I’ve been riding with flat pedals since Aug, 2011, about 6 weeks after I began mountain biking. I don’t evangelize about them too much in part because I’ve not delved deeply into the flats vs clipless debate. I just had more fun riding with them. And although I’ve always believe crashing is part of learning, I wasn’t willing to suffer injuries caused mainly by not getting unclipped in time to put my feet down.
It’s FREE until midnight, 12/31/2016 (New Year’s Eve).
Since he announced it a few weeks ago, over 6,000 have signed up.
Here’s his short description of the course:
“A drill-filled guide designed to help you discover the technique and style gifts of flat pedals. I’m NOT trying to convert you to flat pedals. Though if you ride clipless, then you’re missing out on the refinement that logging time on flats can have on your technique. You can then carry this style back to clipless at any time you like! Following my curriculum will speed up the acquisition of these, dare I say, transformative flat pedal benefits.”
Here’s the course overview page with the entire curriculum, testimonials, and link to register, NO CREDIT CARD REQUIRED:
(Full disclosure: I’ve been collaborating with Ryan on a few aspects of his online venture for the past year or so. I’m also a marketing affiliate, which means I get a small commission for referring people.)
There are many free places online to discuss mountain biking but few that are exclusively devoted to learning skills. And most of those are devoted to a single instructor or organization.
I’ve learned much from a variety of online mtb resources and so I wanted to create an online forum that A) made use of whatever was online that was helpful; and B) that tapped into the intelligence and collegiality of fellow mountain bikers who were willing to share and learn together. And so I’ve created the Mountain Bike Skills Network (MTBSN), currently a closed group on Facebook. Here’s the current description:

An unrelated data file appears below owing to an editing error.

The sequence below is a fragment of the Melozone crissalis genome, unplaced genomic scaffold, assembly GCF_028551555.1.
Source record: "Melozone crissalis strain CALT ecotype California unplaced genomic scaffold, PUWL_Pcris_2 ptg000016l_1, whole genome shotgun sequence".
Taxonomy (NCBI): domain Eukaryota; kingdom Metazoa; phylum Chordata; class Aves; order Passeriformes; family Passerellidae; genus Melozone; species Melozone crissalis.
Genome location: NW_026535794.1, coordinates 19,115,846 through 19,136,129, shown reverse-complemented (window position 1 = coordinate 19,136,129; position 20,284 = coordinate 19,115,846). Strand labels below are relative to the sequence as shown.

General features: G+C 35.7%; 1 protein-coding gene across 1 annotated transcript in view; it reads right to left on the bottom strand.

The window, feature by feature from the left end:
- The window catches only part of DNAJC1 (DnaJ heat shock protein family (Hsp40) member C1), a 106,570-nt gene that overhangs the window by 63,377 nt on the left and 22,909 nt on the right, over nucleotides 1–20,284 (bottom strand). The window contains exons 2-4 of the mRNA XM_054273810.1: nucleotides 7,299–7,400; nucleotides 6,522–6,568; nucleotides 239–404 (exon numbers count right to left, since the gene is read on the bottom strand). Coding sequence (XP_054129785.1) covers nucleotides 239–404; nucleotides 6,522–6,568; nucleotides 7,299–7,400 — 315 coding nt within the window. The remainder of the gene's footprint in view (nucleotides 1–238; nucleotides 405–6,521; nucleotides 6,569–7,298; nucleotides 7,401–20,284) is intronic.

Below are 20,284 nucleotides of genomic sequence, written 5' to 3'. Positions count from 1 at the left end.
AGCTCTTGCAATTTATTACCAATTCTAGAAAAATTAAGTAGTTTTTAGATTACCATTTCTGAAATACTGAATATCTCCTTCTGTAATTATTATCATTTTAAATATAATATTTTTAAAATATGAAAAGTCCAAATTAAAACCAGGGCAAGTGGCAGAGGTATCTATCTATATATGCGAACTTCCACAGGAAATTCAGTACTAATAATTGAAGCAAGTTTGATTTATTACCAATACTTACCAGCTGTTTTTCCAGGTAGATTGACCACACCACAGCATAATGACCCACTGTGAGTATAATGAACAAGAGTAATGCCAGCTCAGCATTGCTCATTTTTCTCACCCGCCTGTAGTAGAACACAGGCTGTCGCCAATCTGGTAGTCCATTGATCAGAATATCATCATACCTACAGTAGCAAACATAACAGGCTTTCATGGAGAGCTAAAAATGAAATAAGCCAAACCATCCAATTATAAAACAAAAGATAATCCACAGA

Why use a Facebook Group for this? Although Facebook’s Groups platform has many limitations, the advantages are significant and include: A) a large percentage of mountain bikers who are online use Facebook every day; B) Facebook has very good smartphone apps, including one specifically for Groups; C) it’s free for me to use as the organizer/administrator; D) its tools for photos and videos are very good; E) it’s very easy to tag people which encourages more engagement; and F) it’s very easy to link to resources within Facebook as well as to those resources outside of it.
If the Group gets too large and unwieldy, then migrating to a web forum outside of Facebook might make sense.
Interested? Click here. It’s a Closed Group which means I get notified to admit you.
A big tree came down along a segment of our local mtb trail recently. We got it trimmed up a few weeks ago and last week, it occurred to me to try riding over the fat end where it hangs over a concrete block lip. So it’s a logover but it’s also a drop. Can you predict from these video stills whether or not I endoed?
Here’s my overly-detailed (5.5 minutes!) video analysis of my ride over that logover drop.